As I read your piece, i thought you were going to end up making an apology for your last two pieces written about the Idle No More Movement. It seems certain once you referenced the First Nations. but then you put the apology by government in the same category of the apology to the Japanese. Now the injustices against the First Nations started 5 centuries ago. And when did they stop? Are they not continuing under the Indian Act , and other avenues? The Japanese were interned in WW2. Ann injustice indeed , but pales againt the lenght and extent of injustices against aboriginals. And the First Nations were the the original owners of all Canada. I read then now control one half of one present of land south of the 60 latitude!. And you say we have moved on despite our immediate ancestors having been wronged by the powers that be. Tell that to Dunderdale and her attitude towards Quebec . You imply there has been suitable amends for injustices against First Nation peoples? Or that apologies need to come with consequences and be timely? The confuse the real injustices against First Nations with the trivial, as to Lance Armstrong.And I was wrong to think you views about first nations have changed. No apalogy from you on that, which leaves you in suspect of being A UGLY CANADIAN. So you must be content that the apology from Harper to the First Nations was sincere, has had suitable consequences, and was timely. Timely like the Pope's apology to Galeleo! Keep it up Peter. You dig your hole deeper each time. Why don't you start by listing all the injustices and attrocities against First Nations peoples. Off the top , I beleive in the 1500s the Portugese captured indians here in Nfld and took them back as slaves. None were returned as far as I know. And then it shifts to the British. And remember when Ed Roberts planned to call in the army to quell the discontent at Davis Inlet? Not to suggest that was the last injustice. How many hundreds occured between those events? Injustice has been continuous, in my opinion, with a few exceptions. Maybe history was not your strong point? Journalism takes research, I assume. Do you consider yourself a journaist, or just a writer? You seem more knowledgeable about fiction, very specific on Lancelot.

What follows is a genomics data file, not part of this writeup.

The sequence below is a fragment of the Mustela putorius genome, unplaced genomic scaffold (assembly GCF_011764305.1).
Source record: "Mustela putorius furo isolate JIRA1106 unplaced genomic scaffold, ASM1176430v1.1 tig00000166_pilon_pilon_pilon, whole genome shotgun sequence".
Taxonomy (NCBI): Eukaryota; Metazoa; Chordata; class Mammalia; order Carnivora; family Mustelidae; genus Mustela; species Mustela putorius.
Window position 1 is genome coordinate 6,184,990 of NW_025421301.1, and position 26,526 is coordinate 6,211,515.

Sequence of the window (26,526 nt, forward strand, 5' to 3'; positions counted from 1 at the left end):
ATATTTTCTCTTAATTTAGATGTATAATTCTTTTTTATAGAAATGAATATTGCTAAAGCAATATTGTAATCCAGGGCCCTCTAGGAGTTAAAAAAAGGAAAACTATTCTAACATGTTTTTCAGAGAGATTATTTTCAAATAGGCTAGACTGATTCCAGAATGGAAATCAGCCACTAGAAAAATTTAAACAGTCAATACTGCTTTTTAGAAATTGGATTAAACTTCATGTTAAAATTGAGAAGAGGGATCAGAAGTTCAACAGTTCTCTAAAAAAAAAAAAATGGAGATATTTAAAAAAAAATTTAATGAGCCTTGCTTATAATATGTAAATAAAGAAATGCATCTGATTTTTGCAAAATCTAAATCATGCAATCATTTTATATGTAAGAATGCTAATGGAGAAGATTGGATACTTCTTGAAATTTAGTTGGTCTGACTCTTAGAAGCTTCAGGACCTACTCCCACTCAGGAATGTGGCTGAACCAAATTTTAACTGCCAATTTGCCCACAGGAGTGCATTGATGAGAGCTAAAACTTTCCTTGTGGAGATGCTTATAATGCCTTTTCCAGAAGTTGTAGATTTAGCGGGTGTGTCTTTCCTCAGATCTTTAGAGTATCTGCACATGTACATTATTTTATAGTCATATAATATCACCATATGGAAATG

• Doug Smith
    January 16, 2013 - 11:29

    Mr. Jackson, you are doing the readership a great disservice by claiming that some public figures who issue apologies for transgressions they have committed may be truly sorry for their dishonourable acts. Only the naïve and those uneducated in worldly affairs would believe such fallacies. By you stating such apologies can be legitimate only perpetuates the myth for the weak minded. Instead you as a journalist should point out how these so-called apologies are self serving for the apologist. Doug Smith, GFW

  • david
    January 16, 2013 - 08:06

    There are far too many, much better journalists tackling this story to even imagine that this piece would add an single thing or new angle to the story. On the other hand, so many, more relevant issues to Telegram readers go unpursued or under-investigated.